Lebanon: Transfer investigation into death in custody of Syrian refugee to the civilian justice system

The heart-wrenching death in custody this week of Bashar Abdel-Saud, a Syrian refugee who was tortured, must serve as a wake-up call to the Lebanese authorities to address torture in their detention facilities, said Amnesty International today.

Lebanese judicial officials have announced an investigation by the military prosecution, however Amnesty International is calling for the investigation and trial to take place before the civilian justice system.

“Bashar Abdel-Saud cruelly died while in the custody of Lebanon’s State Security agency – the images of his bruised, gashed body offer a distressing reminder of the need to urgently implement the 2017 anti-torture law. It is unacceptable for torture to be continuing to occur in Lebanese detention centres and with such brutality – the authorities must put a stop to it immediately,” said Heba Morayef, Amnesty International’s Regional Director for the Middle East and North Africa.

“While it is a positive measure that a group of security personnel have been remanded in custody for questioning, under human rights law standards, military courts should restrict their jurisdiction to that of military offences by military personnel. To ensure transparency and impartiality, Abdel-Saud’s case must urgently be referred to a civilian court. His family deserves justice and reparations for their tragic loss.”

Security officers arrested Abdel-Saud from his home in Beirut on 30 August, without presenting an arrest warrant. According to Mohammed Sablouh, the lawyer assigned to Abdel-Saud’s case, the family received a call from a State Security official four days later on 3 September, asking them to collect his dead body from their headquarters in Tebneen, Southern Lebanon. Sablouh and the family refuse to collect the body before they receive an independent and comprehensive forensic report from the doctor who has examined the body.

…the images of his [Bashar Abdel-Saud] bruised, gashed body offer a distressing reminder of the need to urgently implement the 2017 anti-torture law.

Heba Morayef, Amnesty International

Following the uproar caused by leaked pictures and videos revealing bruises and gashes covering Abdel-Saud’s body article, State Security issued a statement saying that he had been arrested for possession of a fake 50$ bill and that he had “confessed” to being a member of ISIS before he died. They also said that the case would be investigated internally.

On 2 September, the government commissioner of the Military Court examined the body and ordered the detention of five officers in the State Security branch in Tibneen, including the Lieutenant in charge and the officers suspected of committing torture.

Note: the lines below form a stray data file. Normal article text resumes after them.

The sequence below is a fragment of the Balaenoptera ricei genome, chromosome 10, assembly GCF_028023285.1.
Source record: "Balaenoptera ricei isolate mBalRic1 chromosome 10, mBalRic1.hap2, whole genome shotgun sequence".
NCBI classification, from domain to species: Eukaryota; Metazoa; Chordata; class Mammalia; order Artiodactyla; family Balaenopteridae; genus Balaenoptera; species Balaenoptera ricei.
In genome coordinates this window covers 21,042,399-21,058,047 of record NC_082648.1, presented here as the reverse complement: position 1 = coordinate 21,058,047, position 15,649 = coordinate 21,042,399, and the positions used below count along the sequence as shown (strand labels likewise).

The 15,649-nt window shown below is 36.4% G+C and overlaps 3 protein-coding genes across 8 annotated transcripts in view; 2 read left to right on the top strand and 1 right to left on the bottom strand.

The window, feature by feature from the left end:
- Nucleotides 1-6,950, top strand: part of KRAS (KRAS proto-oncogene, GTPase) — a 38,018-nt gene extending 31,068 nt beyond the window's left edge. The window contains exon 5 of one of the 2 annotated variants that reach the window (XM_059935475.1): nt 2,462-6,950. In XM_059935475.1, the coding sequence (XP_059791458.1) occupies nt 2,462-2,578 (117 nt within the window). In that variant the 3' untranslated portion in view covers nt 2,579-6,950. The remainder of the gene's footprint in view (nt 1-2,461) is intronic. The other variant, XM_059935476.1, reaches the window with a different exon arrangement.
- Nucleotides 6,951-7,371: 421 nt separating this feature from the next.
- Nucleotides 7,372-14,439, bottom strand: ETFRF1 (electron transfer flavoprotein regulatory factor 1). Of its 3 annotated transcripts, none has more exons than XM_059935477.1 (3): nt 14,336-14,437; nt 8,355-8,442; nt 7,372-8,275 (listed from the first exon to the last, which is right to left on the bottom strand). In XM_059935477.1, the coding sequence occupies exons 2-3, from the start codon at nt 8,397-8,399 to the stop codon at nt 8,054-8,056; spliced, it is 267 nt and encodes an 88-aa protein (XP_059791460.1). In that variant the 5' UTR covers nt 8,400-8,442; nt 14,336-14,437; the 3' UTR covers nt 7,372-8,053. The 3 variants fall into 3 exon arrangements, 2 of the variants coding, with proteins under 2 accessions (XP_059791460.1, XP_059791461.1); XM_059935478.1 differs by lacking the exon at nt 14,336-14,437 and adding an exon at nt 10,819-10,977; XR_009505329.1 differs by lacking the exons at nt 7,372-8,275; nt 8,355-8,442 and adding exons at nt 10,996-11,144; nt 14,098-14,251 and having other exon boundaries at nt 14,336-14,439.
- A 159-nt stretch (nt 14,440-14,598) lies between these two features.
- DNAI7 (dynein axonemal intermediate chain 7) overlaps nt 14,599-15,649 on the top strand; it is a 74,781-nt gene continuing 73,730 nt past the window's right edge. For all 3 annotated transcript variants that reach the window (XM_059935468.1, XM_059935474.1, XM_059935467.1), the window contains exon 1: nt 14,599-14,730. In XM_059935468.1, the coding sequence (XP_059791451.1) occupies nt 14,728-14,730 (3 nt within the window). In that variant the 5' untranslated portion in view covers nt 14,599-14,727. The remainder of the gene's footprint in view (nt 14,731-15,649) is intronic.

Mohammed Sablouh told Amnesty International that the authorities had thus far accused Abdel-Saud of three things: “they said he had fake currency, they said he used and dealt with Captagon, and they said he was a member of ISIS. All these are lies. We need a transparent investigation in the civilian court to know what has happened and who is to be held accountable.”

Bashar Abdel-Saud was 30 years old when he died and had three children, including a one-month old child. He had defected from the Syrian army eight years ago and moved to Lebanon to work as a porter. He lived with his family in the Sabra and Shatila camp for Palestinian refugees in Beirut.

His experience of torture was not an isolated one. In March 2021, Amnesty International released a report documenting an array of violations against 26 Syrian refugees, including four children, held on terrorism-related charges between 2014 and early 2021. Among the violations were unfair trial and torture, which included beatings with metal sticks, electric cables and plastic pipes. Authorities failed to investigate the torture claims, even when detainees or their lawyers told a judge in court that they had been tortured.

Abdel-Saud’s case echoes that of Ziad Itani, a Lebanese actor who was arrested by the State Security agency in December 2017 on trumped-up charges of spying for Israel before being tried before a military court. Itani said State Security officers subjected him to severe torture, including beating him with electric cables, tying him up in metal chains, kicking and punching him in the face, and threatening to rape him. He filed a complaint against them in November 2018 but no further steps have been taken to effectively investigate his torture.

“During Lebanon’s last review by the UN Human Rights Council in 2021, the Lebanese government committed to implement the anti-torture law, investigate all allegations of torture and other ill-treatment, hold the perpetrators accountable, and nullify confessions under torture. Yet impunity for torture remains commonplace, with dozens of complaints regarding torture and other ill-treatment filed under the 2017 Anti-Torture Law rarely reaching court and most closed without an effective investigation. It is time for this to stop.” Said Heba Morayef.


Lebanon ratified the Convention Against Torture (CAT) and its Optional Protocol in 2000 and 2008 respectively. In compliance with its obligations under the CAT, Lebanon passed an anti-torture law in 2017, which makes torture a criminal offence.

Under international human rights law, military personnel should be tried before military courts only for breaches of military discipline. Under the Lebanese anti-torture law, the power to prosecute, investigate and try is granted exclusively to ordinary civilian courts. Also, the prohibition of torture applies regardless of the nature of the alleged crime.

**Correction** Security officers arrested Abdel-Saud from his home in Beirut on 30 August, not 31 August.